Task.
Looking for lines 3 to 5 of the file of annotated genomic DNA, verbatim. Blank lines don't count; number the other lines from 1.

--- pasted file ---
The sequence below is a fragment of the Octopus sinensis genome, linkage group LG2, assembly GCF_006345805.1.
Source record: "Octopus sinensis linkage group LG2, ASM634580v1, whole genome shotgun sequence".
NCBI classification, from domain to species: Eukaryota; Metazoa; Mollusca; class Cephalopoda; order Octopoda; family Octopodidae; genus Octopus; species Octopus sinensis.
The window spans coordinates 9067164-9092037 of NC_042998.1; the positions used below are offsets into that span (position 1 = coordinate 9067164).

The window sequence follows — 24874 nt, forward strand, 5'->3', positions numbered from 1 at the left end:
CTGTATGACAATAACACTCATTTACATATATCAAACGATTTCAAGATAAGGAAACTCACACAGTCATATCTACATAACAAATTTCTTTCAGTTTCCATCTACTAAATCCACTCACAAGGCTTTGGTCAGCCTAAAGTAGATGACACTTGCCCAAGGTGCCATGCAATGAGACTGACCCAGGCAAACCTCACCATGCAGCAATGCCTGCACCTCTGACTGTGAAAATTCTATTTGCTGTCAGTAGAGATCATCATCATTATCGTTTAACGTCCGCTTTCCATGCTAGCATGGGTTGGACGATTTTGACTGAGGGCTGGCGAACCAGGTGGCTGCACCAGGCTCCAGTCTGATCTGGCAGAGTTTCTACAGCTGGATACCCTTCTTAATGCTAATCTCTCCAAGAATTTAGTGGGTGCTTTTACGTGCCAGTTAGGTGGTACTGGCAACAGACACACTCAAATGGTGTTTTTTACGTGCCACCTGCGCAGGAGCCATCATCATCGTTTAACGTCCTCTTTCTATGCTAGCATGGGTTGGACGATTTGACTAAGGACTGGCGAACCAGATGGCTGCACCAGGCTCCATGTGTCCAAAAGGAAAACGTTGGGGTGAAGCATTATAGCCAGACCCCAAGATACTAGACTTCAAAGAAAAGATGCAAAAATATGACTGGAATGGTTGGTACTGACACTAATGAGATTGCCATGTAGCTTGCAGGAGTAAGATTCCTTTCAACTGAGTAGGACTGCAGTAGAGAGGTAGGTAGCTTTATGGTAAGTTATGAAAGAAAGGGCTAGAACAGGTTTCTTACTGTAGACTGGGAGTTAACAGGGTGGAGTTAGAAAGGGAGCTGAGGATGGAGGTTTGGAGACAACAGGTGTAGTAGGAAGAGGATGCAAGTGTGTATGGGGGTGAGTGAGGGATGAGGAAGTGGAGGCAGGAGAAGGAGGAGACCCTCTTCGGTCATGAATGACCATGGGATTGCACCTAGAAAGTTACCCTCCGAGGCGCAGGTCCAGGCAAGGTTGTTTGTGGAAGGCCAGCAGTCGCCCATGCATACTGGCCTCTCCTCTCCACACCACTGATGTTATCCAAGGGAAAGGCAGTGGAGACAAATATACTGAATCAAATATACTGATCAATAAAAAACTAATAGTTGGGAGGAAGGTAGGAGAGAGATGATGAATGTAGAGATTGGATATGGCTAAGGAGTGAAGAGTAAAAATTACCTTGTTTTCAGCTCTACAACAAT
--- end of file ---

NCBI classification, from domain to species: Eukaryota; Metazoa; Mollusca; class Cephalopoda; order Octopoda; family Octopodidae; genus Octopus; species Octopus sinensis.
The window spans coordinates 9067164-9092037 of NC_042998.1; the positions used below are offsets into that span (position 1 = coordinate 9067164).

The window sequence follows — 24874 nt, forward strand, 5'->3', positions numbered from 1 at the left end: